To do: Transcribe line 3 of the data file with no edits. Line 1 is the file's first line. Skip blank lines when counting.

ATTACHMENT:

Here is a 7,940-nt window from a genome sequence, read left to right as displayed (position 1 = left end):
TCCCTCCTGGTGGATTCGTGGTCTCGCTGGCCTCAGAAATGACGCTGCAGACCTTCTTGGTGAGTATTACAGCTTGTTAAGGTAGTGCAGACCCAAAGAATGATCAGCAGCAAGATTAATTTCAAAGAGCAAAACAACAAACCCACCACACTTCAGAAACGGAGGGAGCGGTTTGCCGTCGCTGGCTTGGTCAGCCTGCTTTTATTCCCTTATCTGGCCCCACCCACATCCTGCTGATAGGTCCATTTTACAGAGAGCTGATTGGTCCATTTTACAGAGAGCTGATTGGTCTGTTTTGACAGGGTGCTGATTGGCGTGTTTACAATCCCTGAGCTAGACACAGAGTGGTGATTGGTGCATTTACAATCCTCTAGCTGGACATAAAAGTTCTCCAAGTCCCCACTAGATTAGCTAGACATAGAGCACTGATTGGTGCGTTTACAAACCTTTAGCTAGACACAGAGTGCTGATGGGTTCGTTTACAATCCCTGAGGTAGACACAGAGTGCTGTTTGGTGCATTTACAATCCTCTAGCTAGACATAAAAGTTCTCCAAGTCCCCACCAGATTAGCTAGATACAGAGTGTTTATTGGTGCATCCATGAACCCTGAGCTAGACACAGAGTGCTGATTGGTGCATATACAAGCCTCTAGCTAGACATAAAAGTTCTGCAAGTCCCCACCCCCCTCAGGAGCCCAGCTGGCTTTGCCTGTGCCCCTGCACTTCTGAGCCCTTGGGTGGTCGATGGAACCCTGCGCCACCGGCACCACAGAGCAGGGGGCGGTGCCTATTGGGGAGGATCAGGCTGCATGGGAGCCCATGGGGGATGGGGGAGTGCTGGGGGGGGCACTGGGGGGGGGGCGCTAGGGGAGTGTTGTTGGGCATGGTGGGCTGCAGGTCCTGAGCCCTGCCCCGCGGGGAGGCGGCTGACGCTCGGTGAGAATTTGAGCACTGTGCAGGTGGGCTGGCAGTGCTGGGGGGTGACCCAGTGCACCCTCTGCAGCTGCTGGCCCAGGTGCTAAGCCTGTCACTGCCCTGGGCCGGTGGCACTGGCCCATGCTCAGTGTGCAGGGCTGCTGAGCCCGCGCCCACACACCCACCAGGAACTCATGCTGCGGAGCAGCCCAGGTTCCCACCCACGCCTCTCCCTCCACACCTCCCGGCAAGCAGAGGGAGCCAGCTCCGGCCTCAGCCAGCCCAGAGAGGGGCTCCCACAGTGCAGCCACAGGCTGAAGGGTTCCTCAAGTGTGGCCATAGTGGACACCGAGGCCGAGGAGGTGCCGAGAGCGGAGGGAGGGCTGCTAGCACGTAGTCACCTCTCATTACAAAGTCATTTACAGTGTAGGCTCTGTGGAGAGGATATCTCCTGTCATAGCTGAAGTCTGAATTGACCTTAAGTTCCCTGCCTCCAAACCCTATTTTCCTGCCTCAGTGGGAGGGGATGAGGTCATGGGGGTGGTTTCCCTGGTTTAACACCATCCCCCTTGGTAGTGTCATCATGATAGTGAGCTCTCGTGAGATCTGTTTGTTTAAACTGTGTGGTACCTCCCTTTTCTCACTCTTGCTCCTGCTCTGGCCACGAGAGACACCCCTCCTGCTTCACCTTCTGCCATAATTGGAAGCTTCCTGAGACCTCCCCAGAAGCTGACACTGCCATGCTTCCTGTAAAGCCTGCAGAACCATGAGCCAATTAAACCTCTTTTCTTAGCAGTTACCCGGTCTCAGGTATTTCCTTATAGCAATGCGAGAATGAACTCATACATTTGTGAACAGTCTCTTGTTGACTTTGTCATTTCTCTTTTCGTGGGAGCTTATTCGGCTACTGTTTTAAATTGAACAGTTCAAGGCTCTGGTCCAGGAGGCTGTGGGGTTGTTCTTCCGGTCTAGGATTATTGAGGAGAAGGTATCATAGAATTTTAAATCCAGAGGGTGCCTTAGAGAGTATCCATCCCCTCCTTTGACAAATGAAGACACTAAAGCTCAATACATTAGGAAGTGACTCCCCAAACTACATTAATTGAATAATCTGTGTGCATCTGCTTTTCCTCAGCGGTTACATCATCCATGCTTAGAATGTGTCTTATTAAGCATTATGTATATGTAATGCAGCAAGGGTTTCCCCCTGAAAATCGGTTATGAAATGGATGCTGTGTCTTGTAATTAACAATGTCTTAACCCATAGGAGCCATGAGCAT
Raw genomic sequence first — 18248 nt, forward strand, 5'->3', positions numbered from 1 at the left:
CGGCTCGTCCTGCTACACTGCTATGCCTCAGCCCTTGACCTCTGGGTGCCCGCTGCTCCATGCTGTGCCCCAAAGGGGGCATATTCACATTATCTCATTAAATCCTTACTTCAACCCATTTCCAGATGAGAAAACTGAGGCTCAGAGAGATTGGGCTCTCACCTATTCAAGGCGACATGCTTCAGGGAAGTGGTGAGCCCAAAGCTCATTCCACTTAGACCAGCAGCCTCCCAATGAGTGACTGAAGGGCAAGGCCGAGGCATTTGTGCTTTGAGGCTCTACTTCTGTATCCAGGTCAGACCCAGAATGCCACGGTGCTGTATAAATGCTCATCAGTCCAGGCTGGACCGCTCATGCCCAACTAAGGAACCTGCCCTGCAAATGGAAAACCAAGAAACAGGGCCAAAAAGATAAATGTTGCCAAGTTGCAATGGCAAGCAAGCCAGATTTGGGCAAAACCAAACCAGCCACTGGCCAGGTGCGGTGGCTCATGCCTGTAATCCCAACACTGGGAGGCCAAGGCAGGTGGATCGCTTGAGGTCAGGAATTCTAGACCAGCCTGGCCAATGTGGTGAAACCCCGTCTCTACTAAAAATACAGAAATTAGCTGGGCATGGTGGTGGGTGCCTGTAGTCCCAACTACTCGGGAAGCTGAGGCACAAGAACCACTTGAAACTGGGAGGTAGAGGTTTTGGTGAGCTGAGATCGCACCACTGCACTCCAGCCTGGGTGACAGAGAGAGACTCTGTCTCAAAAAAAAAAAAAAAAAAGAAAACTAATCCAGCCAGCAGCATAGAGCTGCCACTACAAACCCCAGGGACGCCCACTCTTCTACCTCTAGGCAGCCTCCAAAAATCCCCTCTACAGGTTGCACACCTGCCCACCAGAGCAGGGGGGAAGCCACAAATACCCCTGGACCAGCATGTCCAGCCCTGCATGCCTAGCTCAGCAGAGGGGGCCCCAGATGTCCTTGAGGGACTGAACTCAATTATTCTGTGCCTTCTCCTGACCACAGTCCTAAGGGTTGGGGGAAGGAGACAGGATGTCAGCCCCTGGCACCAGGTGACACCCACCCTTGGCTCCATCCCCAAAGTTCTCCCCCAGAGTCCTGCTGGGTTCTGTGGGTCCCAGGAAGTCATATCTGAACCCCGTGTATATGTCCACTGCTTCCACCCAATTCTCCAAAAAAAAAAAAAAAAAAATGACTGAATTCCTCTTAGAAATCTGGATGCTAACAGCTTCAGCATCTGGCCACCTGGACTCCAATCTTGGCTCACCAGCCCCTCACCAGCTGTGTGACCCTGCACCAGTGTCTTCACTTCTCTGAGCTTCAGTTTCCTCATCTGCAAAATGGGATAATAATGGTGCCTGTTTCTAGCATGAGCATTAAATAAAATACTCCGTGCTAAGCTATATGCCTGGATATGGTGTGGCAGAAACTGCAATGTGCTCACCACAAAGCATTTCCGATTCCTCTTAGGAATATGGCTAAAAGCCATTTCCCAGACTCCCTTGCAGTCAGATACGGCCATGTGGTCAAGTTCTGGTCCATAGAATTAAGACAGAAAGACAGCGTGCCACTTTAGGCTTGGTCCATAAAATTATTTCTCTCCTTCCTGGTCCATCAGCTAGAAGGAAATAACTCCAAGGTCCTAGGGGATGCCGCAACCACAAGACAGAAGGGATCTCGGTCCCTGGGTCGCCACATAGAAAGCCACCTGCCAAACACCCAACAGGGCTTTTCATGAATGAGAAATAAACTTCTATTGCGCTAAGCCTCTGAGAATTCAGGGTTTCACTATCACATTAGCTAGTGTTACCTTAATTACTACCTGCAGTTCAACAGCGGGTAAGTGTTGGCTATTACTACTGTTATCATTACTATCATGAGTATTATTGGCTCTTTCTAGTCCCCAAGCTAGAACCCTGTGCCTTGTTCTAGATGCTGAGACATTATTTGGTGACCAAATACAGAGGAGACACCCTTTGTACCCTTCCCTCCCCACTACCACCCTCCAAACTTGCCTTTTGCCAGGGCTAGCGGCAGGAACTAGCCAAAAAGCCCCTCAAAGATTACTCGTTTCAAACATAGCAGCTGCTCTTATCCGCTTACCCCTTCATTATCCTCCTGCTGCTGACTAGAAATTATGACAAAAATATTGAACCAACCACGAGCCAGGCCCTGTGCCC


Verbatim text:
Raw genomic sequence first — 18248 nt, forward strand, 5'->3', positions numbered from 1 at the left: